Business Valuations – it’s what we do

At Maarschalk Valuations our practice covers three areas:

  • Litigation support (e.g. reports to help resolve matrimonial and/or shareholder disputes);
  • Corporate re-organisations (reports usually driven by tax and/or estate planning issues); and
  • Transaction advisory work (reports to inform buy/sell agreements etc).

 

Litigation support usually requires the production of an objective and independent expert opinion report for use by the court. Paul has been qualified as an expert witness and appeared in the Supreme Court of British Columbia. He has also provided expert opinion reports at other levels of the legal process (e.g. arbitration).

Corporate re-organisations usually involve significant interaction with the accountants and tax advisers to the client. A valuation may provide guidance in the “purification” process needed to optimize the tax status of the company.

When planning a sale a valuation should be carried out for the seller as early in the process as possible to allow time to remedy weaknesses. Establishing the fair market value provides a benchmark from which an asking price can be developed. The fair market value will also identify balance sheet inefficiencies and provide guidance as to how working capital and fixed assets should be optimized ahead of a sale.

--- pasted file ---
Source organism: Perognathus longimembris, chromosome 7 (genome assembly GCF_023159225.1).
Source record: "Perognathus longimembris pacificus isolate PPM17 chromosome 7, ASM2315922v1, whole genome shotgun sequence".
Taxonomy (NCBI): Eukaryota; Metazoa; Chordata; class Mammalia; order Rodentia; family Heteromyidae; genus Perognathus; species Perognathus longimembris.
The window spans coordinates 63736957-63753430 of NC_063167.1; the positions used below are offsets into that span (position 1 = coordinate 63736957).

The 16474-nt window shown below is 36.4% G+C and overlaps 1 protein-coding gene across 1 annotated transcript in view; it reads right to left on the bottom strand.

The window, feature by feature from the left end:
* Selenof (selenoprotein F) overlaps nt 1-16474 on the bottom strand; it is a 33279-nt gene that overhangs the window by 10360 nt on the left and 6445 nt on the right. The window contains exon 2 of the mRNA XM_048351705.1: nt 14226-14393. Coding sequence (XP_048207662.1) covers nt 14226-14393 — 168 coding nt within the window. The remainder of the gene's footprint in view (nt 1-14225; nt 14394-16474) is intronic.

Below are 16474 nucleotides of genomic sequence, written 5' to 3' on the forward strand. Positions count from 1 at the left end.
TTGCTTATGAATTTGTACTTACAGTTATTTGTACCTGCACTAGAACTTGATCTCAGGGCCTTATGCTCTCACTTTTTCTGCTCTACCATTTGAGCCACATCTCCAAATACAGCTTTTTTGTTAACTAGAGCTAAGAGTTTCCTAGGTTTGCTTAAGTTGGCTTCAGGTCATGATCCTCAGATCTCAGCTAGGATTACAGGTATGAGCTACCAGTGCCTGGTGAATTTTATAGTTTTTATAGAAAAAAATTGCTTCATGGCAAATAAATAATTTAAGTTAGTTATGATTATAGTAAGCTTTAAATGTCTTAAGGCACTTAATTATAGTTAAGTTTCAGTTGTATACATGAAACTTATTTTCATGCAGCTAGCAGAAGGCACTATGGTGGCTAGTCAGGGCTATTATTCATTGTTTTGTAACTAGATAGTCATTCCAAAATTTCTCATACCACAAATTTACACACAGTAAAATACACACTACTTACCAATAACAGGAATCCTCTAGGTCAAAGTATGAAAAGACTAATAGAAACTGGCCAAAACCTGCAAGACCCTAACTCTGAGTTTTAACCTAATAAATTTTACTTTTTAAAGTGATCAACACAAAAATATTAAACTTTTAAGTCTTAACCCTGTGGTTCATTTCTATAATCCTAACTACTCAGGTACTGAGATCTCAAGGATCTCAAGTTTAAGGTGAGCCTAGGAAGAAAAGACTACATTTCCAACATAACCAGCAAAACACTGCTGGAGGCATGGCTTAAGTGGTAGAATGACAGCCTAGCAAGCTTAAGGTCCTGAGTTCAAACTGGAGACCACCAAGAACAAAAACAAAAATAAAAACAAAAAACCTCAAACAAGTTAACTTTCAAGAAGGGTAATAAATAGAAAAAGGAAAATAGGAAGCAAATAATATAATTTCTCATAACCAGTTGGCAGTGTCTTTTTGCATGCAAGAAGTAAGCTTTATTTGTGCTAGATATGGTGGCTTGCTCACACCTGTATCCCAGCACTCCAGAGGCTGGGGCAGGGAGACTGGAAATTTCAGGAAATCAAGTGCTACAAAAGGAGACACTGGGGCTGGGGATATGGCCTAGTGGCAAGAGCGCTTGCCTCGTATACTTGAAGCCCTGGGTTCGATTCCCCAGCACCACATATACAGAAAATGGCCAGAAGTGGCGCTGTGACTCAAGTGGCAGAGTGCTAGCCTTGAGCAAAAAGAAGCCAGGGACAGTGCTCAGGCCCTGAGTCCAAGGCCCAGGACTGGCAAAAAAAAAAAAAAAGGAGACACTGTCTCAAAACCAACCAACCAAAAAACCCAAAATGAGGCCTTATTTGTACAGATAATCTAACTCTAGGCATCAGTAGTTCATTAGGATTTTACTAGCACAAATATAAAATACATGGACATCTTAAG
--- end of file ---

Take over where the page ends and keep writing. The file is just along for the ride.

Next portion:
When planning an acquisition a business purchaser should, at the very least, seek guidance from a qualified valuator on the asking price. 

Whether selling or buying a business, understanding the components of value allows for a meaningful negotiation.

All of our reports include the assumptions, rationale and calculations in support of our conclusions. A business valuation report can range from a limited critique to a complex and detailed valuation.

Business valuations, professionally done, not only establish the fair market value (see FMV defined) of the business but can help to identify areas of risk or weakness in a business.

Examples of the circumstances in which fair market valuation reports may be needed include:

  • Disposal of a business, including a sale to management or children
  • Acquisition of a new business
  • Mergers
  • Tax / Estate planning / Re-organisations
  • Division of assets resulting from Family Law issues
  • Asset impairment (for financial reporting)
  • Capital raising or debt financing
  • Shareholder agreements (buy in / buy out etc) 
  • Issue of shares to employees in terms of ESOP’s (Employee Share Ownership Plans)
  • Shareholder dispute resolution
  • Capital allocation / Investment decisions
  • Restructuring
  • Loss compensation
  • Distinction between specific intangible assets and goodwill (for financial reporting)

The skills required for valuing businesses lend themselves well to a range of other related work, such as strategic planning and corporate financial planning. This work is provided through our Adastra Corporate Finance division (see Other Services).